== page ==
The development of antibodies to self-antigens, analyzed as a time-dependent variable, was a significant risk factor for BOS in a Cox proportional hazards model (HR = 3.32; 95% CI: 1.86–5.92, p < 0.0005). In addition, there was a significant association between the serum concentration of antibodies to collagen V before treatment and the risk of BOS (HR = 1.001; 95% CI: 1.001–1.002, p = 0.002) and a significant association between the serum concentration of antibodies to K-α 1 tubulin before treatment and the risk of BOS (HR = 1.001; 95% CI: 1.001–1.002, p = 0.003). Furthermore, the development of antibodies to self-antigens, analyzed as a time-dependent variable, was a significant risk factor for death after transplantation (HR = 2.37; 95% CI: 1.03–5.46, p = 0.04).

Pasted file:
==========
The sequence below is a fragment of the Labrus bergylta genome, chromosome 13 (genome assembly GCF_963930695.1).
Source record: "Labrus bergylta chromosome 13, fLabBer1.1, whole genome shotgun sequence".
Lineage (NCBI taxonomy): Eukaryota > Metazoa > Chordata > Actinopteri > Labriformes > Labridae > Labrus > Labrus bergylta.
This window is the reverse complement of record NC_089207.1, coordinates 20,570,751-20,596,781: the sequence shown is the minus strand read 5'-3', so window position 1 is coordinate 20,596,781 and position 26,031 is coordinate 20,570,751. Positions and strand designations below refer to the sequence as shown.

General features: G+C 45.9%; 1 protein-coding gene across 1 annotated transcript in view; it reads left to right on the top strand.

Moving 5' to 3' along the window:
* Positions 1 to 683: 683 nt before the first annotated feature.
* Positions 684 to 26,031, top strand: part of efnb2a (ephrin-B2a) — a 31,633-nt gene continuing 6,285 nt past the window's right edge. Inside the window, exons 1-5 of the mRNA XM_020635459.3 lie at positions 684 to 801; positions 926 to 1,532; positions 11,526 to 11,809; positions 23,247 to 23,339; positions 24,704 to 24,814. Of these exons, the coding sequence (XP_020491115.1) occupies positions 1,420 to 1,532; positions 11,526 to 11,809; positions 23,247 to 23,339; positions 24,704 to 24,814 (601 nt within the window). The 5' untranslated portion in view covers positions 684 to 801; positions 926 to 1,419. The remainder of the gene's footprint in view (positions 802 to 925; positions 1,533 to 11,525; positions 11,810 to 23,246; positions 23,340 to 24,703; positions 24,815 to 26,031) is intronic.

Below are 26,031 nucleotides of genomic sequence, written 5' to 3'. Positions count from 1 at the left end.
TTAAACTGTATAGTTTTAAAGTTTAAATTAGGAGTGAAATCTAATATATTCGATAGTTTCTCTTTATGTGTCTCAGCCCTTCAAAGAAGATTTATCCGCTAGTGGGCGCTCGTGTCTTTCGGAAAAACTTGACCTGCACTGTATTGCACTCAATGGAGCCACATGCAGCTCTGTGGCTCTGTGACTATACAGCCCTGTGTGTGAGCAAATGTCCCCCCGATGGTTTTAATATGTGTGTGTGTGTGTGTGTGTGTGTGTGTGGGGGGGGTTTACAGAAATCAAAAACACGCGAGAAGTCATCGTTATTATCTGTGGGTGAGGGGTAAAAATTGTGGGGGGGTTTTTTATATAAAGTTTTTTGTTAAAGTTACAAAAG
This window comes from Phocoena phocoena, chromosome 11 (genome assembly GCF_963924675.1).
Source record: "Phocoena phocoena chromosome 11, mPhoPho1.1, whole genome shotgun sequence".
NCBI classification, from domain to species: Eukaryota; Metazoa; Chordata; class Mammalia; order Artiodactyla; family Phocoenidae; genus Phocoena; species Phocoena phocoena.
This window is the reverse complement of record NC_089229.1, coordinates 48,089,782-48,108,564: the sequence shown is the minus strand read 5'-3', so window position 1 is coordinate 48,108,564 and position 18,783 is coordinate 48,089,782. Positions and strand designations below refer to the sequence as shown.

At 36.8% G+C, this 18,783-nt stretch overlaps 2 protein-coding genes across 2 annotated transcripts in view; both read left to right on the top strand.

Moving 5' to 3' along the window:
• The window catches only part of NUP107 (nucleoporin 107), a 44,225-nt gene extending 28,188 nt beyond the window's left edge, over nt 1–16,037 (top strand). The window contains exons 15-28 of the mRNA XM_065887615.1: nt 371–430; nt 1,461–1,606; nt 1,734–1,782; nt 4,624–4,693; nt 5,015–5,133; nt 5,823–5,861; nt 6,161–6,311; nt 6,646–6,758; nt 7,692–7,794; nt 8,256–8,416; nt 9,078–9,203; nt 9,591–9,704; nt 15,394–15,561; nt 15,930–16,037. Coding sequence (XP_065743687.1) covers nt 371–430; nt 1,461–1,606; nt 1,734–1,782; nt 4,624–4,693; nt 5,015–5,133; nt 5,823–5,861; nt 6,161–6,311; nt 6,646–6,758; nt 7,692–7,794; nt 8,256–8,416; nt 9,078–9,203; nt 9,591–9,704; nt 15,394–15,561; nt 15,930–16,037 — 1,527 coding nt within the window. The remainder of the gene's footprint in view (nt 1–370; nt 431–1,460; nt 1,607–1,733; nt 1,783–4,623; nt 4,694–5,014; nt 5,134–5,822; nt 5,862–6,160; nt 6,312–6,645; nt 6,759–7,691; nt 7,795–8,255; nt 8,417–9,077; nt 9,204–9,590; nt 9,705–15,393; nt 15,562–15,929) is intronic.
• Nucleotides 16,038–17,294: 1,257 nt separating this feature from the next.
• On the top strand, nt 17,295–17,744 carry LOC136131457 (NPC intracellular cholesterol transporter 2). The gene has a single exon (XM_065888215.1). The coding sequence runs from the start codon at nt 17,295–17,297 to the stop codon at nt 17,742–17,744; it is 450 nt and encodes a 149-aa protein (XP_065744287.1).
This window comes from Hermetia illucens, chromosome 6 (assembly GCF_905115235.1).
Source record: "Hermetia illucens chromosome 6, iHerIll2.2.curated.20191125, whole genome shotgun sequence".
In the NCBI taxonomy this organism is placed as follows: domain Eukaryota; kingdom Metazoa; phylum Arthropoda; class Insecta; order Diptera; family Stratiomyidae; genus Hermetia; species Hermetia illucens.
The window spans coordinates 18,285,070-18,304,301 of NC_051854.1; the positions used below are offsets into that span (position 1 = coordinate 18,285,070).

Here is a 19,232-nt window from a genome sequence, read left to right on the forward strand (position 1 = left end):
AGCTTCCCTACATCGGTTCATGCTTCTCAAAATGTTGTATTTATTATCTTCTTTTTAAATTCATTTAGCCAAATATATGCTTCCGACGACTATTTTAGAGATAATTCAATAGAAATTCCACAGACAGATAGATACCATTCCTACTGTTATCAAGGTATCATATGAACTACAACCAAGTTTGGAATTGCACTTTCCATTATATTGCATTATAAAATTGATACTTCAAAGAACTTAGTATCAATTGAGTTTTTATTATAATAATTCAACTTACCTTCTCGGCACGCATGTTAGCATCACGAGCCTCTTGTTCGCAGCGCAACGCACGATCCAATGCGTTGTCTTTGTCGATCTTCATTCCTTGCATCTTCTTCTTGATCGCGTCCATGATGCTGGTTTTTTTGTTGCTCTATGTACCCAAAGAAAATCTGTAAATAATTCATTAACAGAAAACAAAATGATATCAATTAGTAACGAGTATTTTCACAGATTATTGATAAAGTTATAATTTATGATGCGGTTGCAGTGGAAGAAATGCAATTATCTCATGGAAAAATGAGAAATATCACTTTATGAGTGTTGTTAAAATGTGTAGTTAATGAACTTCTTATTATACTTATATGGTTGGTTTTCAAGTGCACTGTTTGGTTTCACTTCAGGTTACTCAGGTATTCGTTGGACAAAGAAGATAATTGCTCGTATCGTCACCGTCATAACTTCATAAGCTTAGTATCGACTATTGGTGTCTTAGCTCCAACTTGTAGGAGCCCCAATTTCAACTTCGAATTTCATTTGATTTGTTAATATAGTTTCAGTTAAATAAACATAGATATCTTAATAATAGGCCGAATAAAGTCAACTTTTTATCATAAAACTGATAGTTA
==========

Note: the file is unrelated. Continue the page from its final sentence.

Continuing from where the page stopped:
We previously showed that patients who cleared the DSA after treatment were less likely to develop BOS than those who had persistent DSA (19). Similarly, three of the 15 (20%) recipients who cleared the antibodies to self-antigens in this cohort developed BOS compared to 27 of the 38 (71%) who had persistent antibodies to self-antigens (p < 0.0005). Furthermore, clearance of antibodies to self-antigens was associated with better freedom from BOS independent of DSA clearance. Among the 31 patients who cleared the DSA after treatment, 12 cleared the antibodies to self-antigens and 19 had persistent antibodies to self-antigens, and two of the 12 (17%) who cleared the antibodies to self-antigens developed BOS compared to 13 of the 19 (68%) who had persistent antibodies to self-antigens (p = 0.005). Likewise, among the 23 patients who had persistent DSA, four cleared the antibodies to self-antigens and 19 had persistent antibodies to self-antigens, and one of the four (25%) who cleared the antibodies to self-antigens developed BOS compared to 14 of the 19 (74%) who had persistent antibodies to self-antigens (p = 0.043).